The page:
Why it's okay:

If you imagine a typical bundler and statically generated app with files like mything_v123.js, then a web host or cloud provider, in the above scenario on a high-traffic site could result in a 404 Not Found error every time the race condition is hit. This 404 would then be cached for however long a CDN caches those (e.g. 15 min), after which things will self-correct. Not terrible, but also not great that it would cause such a hard failure, every time the race condition is met.

By comparison, MediaWiki isn't affected by cache misses for the HTML and logged-in sessions, because our page HTML doesn't hardcode links to script or style versions directly. Our "startup" module eliminates a significant surface area of this race condition because it is consistently cached for 5-10 minutes, thus likely glossing over the deployment event. The startup module means that, in general, even on a long-lived browser tab and lazy-loading code and deployments happening in-between, you will generally continue to enjoy an internally consistant snapshot of the codebase. Even after a deployment, you'll still know the version that goes together with what you already have, and can find it in localStorage, browser cache or the CDN. We never proactively purge any load.php URLs. The startup modue also avoids large cache invalidation events by allowing a dependency to change without all consumers needing to be invalidated (Blogpost by philipwalton, Docs).

Since we handle /load/mything.js?v=123 dynamically in PHP, we can fallback to serving something else. 99% of the time when a change gets deployed, it isn't a complete refactor with new or removed hard dependencies that weren't loaded by anything else on the page already. So falling back in this way means stuff generally "just" works.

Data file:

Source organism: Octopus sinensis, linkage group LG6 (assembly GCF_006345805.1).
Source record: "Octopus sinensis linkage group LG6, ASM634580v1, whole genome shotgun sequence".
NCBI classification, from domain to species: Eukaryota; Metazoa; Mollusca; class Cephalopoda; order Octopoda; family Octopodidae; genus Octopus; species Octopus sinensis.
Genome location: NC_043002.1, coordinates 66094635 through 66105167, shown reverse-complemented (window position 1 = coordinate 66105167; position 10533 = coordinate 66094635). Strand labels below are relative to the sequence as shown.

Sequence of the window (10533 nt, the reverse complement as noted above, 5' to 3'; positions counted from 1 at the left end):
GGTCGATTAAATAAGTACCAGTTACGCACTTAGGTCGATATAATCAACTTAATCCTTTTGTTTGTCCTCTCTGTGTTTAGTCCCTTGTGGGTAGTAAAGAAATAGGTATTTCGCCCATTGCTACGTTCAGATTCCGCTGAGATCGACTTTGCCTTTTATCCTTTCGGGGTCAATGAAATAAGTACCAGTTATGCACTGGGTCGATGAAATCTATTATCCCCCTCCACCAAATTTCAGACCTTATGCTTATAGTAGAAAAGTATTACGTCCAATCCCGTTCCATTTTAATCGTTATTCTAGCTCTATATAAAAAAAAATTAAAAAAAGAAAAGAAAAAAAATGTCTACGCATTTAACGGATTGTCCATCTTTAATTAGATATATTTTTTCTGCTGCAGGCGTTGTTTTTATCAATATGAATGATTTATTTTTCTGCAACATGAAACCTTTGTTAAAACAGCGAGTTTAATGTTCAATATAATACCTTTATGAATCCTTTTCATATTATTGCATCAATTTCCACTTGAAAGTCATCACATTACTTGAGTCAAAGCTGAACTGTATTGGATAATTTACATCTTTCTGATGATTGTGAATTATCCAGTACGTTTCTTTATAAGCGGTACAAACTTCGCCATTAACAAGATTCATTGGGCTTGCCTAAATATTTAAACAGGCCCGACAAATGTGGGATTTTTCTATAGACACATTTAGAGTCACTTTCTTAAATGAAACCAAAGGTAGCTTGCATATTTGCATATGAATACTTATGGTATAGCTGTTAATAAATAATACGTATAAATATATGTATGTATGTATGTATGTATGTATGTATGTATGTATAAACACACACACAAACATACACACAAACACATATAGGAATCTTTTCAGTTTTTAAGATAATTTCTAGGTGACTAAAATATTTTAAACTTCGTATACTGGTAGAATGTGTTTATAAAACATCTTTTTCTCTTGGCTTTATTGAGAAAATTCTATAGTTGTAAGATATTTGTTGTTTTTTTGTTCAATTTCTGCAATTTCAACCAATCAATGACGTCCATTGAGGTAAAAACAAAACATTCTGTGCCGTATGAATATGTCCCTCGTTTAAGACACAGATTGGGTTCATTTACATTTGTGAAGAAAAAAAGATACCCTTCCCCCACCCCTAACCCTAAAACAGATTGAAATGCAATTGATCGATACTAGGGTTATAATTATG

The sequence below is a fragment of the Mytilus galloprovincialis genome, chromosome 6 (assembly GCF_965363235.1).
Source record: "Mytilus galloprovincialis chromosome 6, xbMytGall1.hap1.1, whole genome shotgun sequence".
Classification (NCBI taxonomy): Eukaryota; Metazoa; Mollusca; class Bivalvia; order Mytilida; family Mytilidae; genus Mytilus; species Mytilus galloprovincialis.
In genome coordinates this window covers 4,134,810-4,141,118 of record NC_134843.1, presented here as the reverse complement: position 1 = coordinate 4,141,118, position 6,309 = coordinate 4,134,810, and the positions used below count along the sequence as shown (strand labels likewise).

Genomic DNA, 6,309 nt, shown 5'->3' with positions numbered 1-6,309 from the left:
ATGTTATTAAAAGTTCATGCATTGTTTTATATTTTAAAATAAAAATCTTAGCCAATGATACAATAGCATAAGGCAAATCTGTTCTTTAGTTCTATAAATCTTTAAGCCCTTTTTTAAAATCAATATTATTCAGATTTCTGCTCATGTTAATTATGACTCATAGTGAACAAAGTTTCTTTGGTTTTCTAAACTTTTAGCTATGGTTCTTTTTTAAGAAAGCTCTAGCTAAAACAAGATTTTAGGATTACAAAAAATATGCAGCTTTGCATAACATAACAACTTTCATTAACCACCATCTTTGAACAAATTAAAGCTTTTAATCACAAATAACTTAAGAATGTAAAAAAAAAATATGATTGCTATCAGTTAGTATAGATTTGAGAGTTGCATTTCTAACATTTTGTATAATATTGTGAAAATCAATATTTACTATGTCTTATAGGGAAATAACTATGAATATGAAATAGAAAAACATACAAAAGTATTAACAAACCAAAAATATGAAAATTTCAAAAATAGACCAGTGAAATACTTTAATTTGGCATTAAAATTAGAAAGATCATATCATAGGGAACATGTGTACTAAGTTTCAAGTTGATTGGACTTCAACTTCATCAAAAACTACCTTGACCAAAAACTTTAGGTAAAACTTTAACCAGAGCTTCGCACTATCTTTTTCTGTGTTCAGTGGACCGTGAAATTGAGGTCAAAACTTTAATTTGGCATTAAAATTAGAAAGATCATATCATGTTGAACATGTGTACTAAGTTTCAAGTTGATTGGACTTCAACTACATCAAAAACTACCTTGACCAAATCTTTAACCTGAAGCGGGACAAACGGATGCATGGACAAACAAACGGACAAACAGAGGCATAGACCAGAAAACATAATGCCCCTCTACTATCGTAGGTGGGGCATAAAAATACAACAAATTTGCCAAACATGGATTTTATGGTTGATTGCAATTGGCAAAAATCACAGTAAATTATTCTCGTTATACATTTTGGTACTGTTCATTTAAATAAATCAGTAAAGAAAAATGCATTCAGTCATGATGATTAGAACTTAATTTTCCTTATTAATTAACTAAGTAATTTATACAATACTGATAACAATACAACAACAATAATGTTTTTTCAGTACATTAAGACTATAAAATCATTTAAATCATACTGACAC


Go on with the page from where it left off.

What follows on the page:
On top of what, we actually do enforce version validation. Unlike with static files, for ResourceLoader version= isn't merely gargage to bust the cache. We actually validate it (relevant server code, relevant client code), and then shorten CDN cache, and disable local caching to prevent "cache poisoning" of new code under old storage key, and vice versa.

Lastly, due to the way module execution is isolated in ResourceLoader (despite being downloaded in a batch), we not only avoid a 404 Error for lots of unrelated modules in the same batch, we also still get to load and initialise those other features. For this task, the dependency error is caught early and basically means the module is treated as if it couldn't be loaded at all. E.g. similar to what might happen if your network connection was spotty or if a server somewhere timed out for one of the JS files. This is among many reasons why I describe the web (and our platform) as a layered architecture. Modern (Grade A) is a layer on top of Basic. They are not separate experiences. Whenever possible, start with an HTML payload that is resilient and works regardless of the many ways in which JS payloads may arrive partly, very late, or not at all.

Thanks for this informative write-up.

Please consider leaving a link to this comment / task on (or another page) as I can imagine it's going to be useful to refer back to this on future Wikimedia-production-error